Whether you're a stock, options or currency trader, you should be interested in flag chart patterns. Flags are known as "continuation patterns" because they signal a brief pause in price movement before continuing in their original direction. But their value is in allowing you to anticipate potential price targets for the underlying financial instrument or index that you're considering trading. This one feature alone can allow you to achieve maximum profit potential from your trade - and if you're using the leverage that comes with options, that potential profit can be pretty awesome.
The flag chart pattern is formed when price action forms a small counter-trend in the shape of a channel, that lasts for approximately 5-20 trading sessions. These sessions may be observed on both the daily or weekly charts and consequently, used for short or longer term option strategies.
It is called a "flag pattern" because when you draw a trend line on the initial move and then add to it your parallel support and resistance lines above and below the counter-trend, the whole picture looks like a flag on a flagpole. The flag pattern can be observed on both upwards or downwards moves and therefore can be bullish or bearish signals.
When you see a flag chart pattern form, it means that for now, the stock is undergoing a short period of price consolidation. But this break in momentum is only a pause before it continues it overall strong trend. It may appear to be a reversal at first but it is really just gathering strength for the next big move.
It's important that we don't acknowledge a flag chart pattern until a breakout occurs which validates the fact that it was just that and not a reversal. The breakout must continue the price action in the same direction of the overall larger trend.
Flag chart patterns can be used very effectively in conjunction with Fibonacci retracements. The reason you apply Fibonacci retracement levels is, that you want to ensure that the temporary reversal that makes up the flag formation is not overdone.
If the price action that forms the flag falls back more than 38.2 percent of the original move then it is more likely an indication that the overall trend is weakening. This in turn means that the flag pattern may not be so reliable for predicting the target price as already described.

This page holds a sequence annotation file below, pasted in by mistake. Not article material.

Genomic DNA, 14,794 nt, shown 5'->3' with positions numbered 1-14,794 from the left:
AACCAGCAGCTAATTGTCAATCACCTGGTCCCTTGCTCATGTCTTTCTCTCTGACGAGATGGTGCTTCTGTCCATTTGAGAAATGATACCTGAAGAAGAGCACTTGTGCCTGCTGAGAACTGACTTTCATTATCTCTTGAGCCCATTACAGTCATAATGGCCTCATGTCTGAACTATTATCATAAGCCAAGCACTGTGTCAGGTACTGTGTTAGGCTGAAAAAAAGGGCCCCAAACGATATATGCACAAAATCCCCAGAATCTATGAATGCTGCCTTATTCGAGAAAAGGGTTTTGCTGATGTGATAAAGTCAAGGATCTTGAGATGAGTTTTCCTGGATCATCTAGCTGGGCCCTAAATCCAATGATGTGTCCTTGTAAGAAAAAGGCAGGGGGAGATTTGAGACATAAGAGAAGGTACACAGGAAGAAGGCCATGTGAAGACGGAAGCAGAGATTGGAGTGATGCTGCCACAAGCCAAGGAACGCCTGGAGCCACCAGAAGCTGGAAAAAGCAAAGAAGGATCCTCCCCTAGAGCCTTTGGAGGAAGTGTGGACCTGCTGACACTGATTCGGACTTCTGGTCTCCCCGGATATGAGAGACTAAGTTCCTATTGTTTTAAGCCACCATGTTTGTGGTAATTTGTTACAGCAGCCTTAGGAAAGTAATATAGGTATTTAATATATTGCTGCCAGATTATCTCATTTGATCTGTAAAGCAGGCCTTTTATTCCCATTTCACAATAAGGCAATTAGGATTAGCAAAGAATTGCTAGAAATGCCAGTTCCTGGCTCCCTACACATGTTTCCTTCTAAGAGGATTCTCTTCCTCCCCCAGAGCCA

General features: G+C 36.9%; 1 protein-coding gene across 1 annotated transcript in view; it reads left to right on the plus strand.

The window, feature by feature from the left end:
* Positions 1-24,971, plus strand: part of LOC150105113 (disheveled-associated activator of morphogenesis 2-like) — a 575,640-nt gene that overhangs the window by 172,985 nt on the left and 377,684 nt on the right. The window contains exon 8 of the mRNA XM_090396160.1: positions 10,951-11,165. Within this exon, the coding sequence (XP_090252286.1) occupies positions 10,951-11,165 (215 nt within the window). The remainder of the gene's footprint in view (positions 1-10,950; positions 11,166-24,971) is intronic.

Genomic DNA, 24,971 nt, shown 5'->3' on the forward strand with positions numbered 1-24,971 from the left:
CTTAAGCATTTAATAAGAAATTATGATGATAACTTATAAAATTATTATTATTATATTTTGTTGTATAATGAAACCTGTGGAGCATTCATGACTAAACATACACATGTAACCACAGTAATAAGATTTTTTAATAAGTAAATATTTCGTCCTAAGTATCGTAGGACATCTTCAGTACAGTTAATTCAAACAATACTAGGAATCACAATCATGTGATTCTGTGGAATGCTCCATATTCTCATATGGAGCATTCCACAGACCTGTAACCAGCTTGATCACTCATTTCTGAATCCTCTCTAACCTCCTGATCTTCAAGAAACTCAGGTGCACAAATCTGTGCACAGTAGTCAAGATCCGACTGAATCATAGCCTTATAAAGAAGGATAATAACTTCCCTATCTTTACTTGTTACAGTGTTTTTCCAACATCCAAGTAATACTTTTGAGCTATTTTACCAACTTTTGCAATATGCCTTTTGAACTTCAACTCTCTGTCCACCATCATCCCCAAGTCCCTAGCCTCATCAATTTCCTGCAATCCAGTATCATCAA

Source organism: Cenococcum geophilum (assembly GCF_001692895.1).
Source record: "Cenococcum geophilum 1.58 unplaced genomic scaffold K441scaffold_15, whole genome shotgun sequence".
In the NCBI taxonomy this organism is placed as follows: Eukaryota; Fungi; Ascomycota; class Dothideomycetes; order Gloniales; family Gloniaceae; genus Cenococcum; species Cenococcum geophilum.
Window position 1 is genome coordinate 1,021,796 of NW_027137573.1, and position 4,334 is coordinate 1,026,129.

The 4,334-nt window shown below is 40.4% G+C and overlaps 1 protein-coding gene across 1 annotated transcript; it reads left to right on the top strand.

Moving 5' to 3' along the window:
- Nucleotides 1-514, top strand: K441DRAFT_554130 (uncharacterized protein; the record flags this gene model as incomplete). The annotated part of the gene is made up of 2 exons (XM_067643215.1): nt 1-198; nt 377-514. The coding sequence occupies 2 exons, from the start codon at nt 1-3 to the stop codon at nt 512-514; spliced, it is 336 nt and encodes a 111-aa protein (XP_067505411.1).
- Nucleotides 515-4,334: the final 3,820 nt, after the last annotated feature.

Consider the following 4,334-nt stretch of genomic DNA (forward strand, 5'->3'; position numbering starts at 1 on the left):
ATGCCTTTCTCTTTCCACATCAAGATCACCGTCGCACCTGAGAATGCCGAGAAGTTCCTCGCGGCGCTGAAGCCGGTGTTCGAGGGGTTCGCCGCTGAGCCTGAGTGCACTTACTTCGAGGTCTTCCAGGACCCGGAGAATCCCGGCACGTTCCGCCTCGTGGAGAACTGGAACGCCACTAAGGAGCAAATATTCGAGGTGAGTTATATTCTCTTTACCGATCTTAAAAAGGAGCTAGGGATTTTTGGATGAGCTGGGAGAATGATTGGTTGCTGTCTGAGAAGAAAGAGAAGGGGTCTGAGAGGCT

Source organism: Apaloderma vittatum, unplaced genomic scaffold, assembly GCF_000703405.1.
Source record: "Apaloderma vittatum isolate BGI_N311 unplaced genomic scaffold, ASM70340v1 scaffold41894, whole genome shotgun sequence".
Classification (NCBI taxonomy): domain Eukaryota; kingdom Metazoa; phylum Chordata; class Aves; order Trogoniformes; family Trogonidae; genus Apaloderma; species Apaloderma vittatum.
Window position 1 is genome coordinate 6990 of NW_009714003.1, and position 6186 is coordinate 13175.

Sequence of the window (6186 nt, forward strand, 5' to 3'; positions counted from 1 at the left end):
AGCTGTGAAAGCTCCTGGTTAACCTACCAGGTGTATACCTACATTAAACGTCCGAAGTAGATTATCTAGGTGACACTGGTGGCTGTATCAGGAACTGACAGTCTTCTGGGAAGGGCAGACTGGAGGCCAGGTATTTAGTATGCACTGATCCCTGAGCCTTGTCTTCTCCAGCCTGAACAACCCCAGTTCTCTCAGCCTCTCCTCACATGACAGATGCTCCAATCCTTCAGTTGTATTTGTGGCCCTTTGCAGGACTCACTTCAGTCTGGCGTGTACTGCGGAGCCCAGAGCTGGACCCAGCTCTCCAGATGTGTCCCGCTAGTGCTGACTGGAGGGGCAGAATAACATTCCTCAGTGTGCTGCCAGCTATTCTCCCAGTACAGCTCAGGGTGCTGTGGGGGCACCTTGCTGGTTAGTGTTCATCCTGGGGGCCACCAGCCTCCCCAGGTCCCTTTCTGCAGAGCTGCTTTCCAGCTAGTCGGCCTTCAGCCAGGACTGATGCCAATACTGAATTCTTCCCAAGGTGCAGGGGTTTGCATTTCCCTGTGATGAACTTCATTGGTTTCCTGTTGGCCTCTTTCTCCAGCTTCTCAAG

In the charts below, we can see some examples of how the flag pattern reverses only as far as the 38.2 percent level before the price action continues in the overall direction. If the flag chart pattern extended to say 50 percent retracement then we would not be so confident that the continuation target will be met.
Note how the price target is set. You draw a line from the beginning of the prevailing trend to the first peak or trough (depending on whether it's an up trend or down trend) in the flag pattern . This line is called the "flagpole". The parallel lines form the 'flag'. Once the breakout occurs, you then copy the flagpole line onto the last extremity of the flag. This last line will give you the expected price target for the underlying.
Another rule to remember is, that all breakouts from the flag pattern must be supported by trading volume. If volume is less than for the previous session or lower than the yearly average, then the breakout may not be valid. We should also expect to see lower volume during the period while the flag pattern is forming. This is because the trading range is reduced and the price volatility is falling out of the stock. But once the pattern is cleared and price continues in the direction of the prevailing trend, volume should increase.
If you're trading long options positions in connection with flag chart patterns and want to achieve maximum benefit, you should ensure that your option expiration months reflect the time that it took for the original flagpole to form. You should allow the same time that it took for the flagpole to form for the price to reach the projected target, plus one month remaining till expiration.
It's worth highlighting again, that the flag chart pattern works just as effectively on the weekly stock chart as it does on the daily. When trading the weekly patterns we should purchase longer dated option contracts such as LEAPS options, as the price target will take longer to achieve. With weekly chart patterns, you should look at how long the flag pole took to form and allow the same amount of time for the price target to be achieved.
Paying attention to flag chart patterns in connection with the confirmation that Fibonacci retracements provide can lead to some of the most profitable option trades you may experience.
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